Monday, February 16, 2015

Buoyancy is a great equalizer.

Ruth Jacklin is the Pool & Fitness Supervisor for the City of Dryden. She and her dedicated crew will be able to offer in the near future; full access to the big pool for peoples with disabilities and seniors with mobility impairments to enjoy and fully participate in all recreational activities.
“We received a water accessible wheelchair in 2003 as a donation from the Lions Foundation of Manitoba and Northwestern Ontario,” explained Jacklin, “At the time, we partnered with and had the support of the Dryden Regional Health Centre’s Occupational Therapy Department.”

Jacklin describes that the permanent wheel chair accessible ramp has been giving people with disabilities and senior’s access to the small therapeutic heated pool since it was built in 1983. And that, right now, they are missing just one step to make the whole facility truly accessible.
“Thadeus Weiss contacted me and asked me about accessibility for people with disabilities and how far we had come towards achieving that goal. I told him (at the time) that the only step we are missing is lift for the main pool that would allow people with disabilities to be lifted into the water.”
Weiss was born and raised in Dryden. A spinal cord injury resulting from a diving accident in 1980 changed the course of his life. As a result; Weiss became a quadriplegic with great challenges, and strives to further the advances of public accessibility for people with disabilities and seniors in Ontario.

Ruth Jacklin pushing staff in chair.
“There is a big focus on accessibility,” said Jacklin, “We (the City of Dryden) have to provide access to a very diverse population and that includes people who have mobility issues. It’s something that we have always been able to do quite successfully. A lift for the main pool would bridge the existing small gap and greatly improve accessibility to the big pool."  

According to the City of Dryden’s multi-year Accessibility Plan, Jacklin believes that obtaining a chair pool lift will become a reality within two years, “It shouldn't take much longer than that, as it was identified and listed in our Multi-Year Accessibility Plan”. Weiss hopes his fund-raising efforts will bring about a faster time table in which residents of Dryden can enjoy a new lift, “…I talked it over with a friend that was behind me all the way on this project and we’re here.”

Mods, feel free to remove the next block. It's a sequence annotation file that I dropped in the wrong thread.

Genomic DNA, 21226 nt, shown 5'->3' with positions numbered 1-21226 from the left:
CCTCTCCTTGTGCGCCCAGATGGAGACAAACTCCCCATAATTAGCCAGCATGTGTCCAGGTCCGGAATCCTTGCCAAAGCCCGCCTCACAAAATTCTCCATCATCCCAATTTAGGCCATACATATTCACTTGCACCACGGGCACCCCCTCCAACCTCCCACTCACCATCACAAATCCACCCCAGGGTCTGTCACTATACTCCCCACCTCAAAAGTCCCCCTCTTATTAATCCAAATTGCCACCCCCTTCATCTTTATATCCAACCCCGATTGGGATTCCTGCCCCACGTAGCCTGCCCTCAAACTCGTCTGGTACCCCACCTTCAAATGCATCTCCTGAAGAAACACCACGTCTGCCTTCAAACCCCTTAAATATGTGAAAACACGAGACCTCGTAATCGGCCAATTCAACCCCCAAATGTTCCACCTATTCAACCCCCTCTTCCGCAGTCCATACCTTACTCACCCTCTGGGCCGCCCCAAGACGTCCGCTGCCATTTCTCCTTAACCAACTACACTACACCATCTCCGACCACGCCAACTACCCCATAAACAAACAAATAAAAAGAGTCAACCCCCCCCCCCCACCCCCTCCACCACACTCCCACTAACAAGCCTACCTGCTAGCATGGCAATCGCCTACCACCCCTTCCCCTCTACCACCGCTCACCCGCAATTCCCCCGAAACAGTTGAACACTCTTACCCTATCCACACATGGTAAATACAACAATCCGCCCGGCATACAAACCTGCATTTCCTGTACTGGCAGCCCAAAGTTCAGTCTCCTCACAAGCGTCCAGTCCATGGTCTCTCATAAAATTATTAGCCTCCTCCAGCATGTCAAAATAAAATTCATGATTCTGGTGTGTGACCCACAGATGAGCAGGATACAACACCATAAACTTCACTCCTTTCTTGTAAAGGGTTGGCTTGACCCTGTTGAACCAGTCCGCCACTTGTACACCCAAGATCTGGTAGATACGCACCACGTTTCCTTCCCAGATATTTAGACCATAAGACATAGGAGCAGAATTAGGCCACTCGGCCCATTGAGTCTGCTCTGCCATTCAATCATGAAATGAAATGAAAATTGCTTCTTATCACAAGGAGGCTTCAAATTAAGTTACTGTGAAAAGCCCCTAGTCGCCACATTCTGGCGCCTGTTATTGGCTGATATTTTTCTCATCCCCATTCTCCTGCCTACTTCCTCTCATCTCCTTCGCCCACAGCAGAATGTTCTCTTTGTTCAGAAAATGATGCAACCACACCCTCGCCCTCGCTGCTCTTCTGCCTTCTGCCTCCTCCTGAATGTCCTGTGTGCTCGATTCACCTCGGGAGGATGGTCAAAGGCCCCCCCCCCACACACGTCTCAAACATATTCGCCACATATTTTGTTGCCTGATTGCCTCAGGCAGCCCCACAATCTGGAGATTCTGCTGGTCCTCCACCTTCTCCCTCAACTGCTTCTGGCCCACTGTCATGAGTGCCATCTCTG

The City of Dryden’s Human Resources Project Coordinator, Colleen Brosseau believes collaborative efforts such as Weiss, is welcome news, “I am pleased to hear that there is someone from the public who would like to raise money for a pool lift. The City is working hard to look at all of its facilities and services to identify barriers and seek opportunities to eliminate them.”

Weiss wishes that the identity of his supporter to remain anonymous for the time being. Funding efforts would be made in a form a cheque. As well Weiss explained that there will be discussions made between himself and a member of the Dryden council to make all council members aware of what Jacklin and Weiss are trying to actualize. In addition, quotes for the necessary equipment needs to be done prior to identifying proper time-lines for the desired project.

Thunder Bay Community Living is a trust which Weiss hopes can provide long term funding, “It’s specifically designed for the inclusion of all disabled individuals. Not only the physically disabled but the intellectually disabled as well.” Weiss did not deny he misses home. Currently living in Thunder Bay, and serving on the Board of Directors of HAGI; he admits that finding the proper level of care and accessibility in Northwestern Ontario to be dismal. Raising funds for a portable chair lift for the main pool in Dryden would not only assist persons with disabilities living in the Dryden area; it would bring a community together.

“It’s an interesting situation to say the least,” commented Weiss, “This includes all multi-disabled aspects including our aging population with mobility issues, and trying to get everyone more involved within their community activities.”

Jacklin described it succinctly, “Buoyancy is a great equalizer.”

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